Planting trees helps climate change and creates jobs
Rarely in our nation’s history have we simultaneously managed two crises at the scale of COVID-19 and climate change. This perfect storm demands quick-start solutions that address both simultaneously.
One such solution is something both political parties, as well as many corporations and nonprofit organizations, supported even before the storm hit — planting billions of trees across the United States to naturally capture carbon emissions while generating thousands of new jobs.
For example, in January, President Donald Trump announced the U.S. will join a new global effort, 1t.org, to plant and conserve 1 trillion trees by 2030. Congress has matched the president’s ambition with bold new legislative proposals, such as the Trillion Trees Act, Reforestation Act of 2019, Climate Stewardship Act and TREES Act.
With 40 million Americans filing unemployment claims over recent weeks, this kind of federal leadership has an urgency not seen since the Great Depression. In those dark times, my organization, American Forests, worked with President Franklin Delano Roosevelt to establish the Civilian Conservation Corps, which planted 3 billion trees and employed 3 million Americans, primarily in our national forests.
It’s more apparent than ever that we, once again, need to turn trees into jobs.
Trees in America’s vast rural landscapes and densely-populated cities already are a powerful engine for our economy. More than 2.5 million Americans work in the forest sector and this sector accounts for 1.5 percent of the U.S. gross domestic product. This includes forest restoration: One study found each $1 million invested in activities like tree planting can produce as many as 39.7 direct, indirect and induced forest-related jobs.
Here’s how to make trees — the best nature-based solution to climate change — an even more powerful economic engine:
Reforest America’s Public Land. America has 20 million acres of public land in need of reforestation — enough land to employ hundreds of thousands of Americans planting 6 billion trees. Here’s a start: removing the outdated cap on the U.S. Forest Service Reforestation Trust Fund would free up an additional $90 million annually from existing tariff receipts that were originally set aside for reforestation. This would employ almost 4,000 people in rural communities and keep our national forests covered in trees.
Plant Millions of Trees Across Cities and Small Towns. Trees can clean the air and shade homes while delivering homeowners more than $7 billion in energy savings. We can help cities and small towns by providing federal matching grants for planting trees matched with pre-employment funding to help people impacted by COVID-19 job losses transition into urban forestry positions with city agencies and private tree care companies.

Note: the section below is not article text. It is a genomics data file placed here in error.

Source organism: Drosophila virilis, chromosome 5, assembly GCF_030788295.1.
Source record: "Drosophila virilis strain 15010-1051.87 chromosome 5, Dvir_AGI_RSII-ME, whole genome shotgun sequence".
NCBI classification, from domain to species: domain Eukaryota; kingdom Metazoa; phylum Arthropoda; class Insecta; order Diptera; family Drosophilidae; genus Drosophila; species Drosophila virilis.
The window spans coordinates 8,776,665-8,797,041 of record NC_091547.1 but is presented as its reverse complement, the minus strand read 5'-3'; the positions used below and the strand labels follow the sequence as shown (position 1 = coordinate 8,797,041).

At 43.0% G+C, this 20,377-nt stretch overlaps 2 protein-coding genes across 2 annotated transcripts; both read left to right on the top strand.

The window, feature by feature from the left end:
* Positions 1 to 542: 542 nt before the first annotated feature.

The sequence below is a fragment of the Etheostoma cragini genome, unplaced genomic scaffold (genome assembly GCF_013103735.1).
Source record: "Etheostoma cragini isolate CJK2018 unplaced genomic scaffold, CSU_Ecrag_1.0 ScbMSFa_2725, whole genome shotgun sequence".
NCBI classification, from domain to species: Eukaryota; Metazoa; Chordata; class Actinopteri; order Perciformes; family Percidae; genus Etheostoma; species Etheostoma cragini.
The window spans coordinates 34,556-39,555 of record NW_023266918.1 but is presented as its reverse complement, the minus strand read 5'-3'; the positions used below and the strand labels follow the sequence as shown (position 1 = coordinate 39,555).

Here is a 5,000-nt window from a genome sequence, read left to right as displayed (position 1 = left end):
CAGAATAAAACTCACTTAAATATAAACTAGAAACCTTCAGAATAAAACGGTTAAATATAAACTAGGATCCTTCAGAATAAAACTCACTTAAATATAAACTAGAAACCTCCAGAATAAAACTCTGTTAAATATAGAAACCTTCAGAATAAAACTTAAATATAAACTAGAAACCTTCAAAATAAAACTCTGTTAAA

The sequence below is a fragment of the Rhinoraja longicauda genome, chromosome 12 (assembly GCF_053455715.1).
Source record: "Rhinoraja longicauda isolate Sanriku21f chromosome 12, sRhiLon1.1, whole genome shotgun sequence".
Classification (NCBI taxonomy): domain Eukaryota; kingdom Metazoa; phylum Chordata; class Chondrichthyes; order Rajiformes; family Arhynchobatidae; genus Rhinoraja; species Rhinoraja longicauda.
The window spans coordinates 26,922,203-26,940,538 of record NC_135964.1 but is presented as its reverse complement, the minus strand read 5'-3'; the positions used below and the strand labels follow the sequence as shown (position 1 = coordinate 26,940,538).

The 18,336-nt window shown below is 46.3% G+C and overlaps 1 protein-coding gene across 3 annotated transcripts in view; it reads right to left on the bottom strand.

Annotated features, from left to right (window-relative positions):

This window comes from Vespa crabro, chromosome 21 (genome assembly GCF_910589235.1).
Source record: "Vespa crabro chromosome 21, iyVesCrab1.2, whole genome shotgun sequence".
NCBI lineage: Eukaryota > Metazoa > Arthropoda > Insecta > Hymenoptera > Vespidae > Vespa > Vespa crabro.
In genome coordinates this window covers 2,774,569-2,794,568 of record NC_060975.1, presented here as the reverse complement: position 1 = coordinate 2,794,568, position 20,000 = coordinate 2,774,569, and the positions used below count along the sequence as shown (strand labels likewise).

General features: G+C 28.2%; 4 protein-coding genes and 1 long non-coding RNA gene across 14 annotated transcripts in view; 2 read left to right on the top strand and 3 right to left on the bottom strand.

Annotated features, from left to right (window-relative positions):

Build a “Tree Engine” with New Nurseries. To reach our reforestation goals, we need trees. But there are not nearly enough tree nurseries in America to meet rising demand for tree planting. We can solve this by creating more nurseries — and nursery jobs. The nursery sector already employs almost 250,000 people. We can create thousands more jobs by granting federal funds to states, tribes and local governments to reopen and expand dormant nurseries and establish new ones.
Create a Modern-Day Civilian Conservation Corps. The capstone employment strategy should be reorganization and relaunch of the Civilian Conservation Corps. Reforestation these days is often done by guest workers who are here on visas. We need to take special steps to engage and train U.S. citizens so they can take advantage of our increased public investment in tree planting across cities and rural landscapes. The federal government can lead this mobilization by reimagining and expanding its complex system of conservation corps and job corps training centers so they integrate people who are newly unemployed due to COVID-19.
With strong leadership from the Trump administration, this could be possible under current legal authorities and funding, turning our investment in trees into an investment in our people.
With the impact of COVID-19 job losses and climate change bearing down on us, this is the moment for America to be bold with our public investments and actions, just as we were during the Great Depression. The impact on America’s people will be immediate, and the impact on our land, air and water will be lasting.
Jad Daley is the president and CEO of American Forests.